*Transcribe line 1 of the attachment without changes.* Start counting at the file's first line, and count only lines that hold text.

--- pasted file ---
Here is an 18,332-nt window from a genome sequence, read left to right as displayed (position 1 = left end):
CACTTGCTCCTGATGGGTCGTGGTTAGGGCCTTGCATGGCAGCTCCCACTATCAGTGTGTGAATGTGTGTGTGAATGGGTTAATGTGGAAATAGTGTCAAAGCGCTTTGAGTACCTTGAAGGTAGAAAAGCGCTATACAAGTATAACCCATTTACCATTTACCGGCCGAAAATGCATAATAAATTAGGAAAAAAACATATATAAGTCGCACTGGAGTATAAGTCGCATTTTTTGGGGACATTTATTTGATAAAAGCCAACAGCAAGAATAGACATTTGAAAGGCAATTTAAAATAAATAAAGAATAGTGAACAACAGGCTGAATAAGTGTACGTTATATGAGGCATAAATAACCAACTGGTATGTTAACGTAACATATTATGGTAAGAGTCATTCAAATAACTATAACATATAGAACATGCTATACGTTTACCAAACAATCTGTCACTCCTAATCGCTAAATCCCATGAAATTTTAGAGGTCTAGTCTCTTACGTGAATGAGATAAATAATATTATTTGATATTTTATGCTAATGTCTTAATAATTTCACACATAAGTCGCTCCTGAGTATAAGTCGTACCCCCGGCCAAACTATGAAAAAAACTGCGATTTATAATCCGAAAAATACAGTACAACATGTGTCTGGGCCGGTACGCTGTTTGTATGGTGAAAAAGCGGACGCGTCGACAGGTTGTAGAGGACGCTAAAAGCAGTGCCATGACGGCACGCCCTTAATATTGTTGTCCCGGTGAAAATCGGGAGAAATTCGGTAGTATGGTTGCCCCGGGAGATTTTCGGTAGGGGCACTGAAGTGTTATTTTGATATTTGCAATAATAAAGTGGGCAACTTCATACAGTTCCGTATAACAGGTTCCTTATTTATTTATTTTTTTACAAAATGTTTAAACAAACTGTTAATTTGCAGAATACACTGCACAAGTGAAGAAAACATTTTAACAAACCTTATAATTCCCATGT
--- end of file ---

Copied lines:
Here is an 18,332-nt window from a genome sequence, read left to right as displayed (position 1 = left end):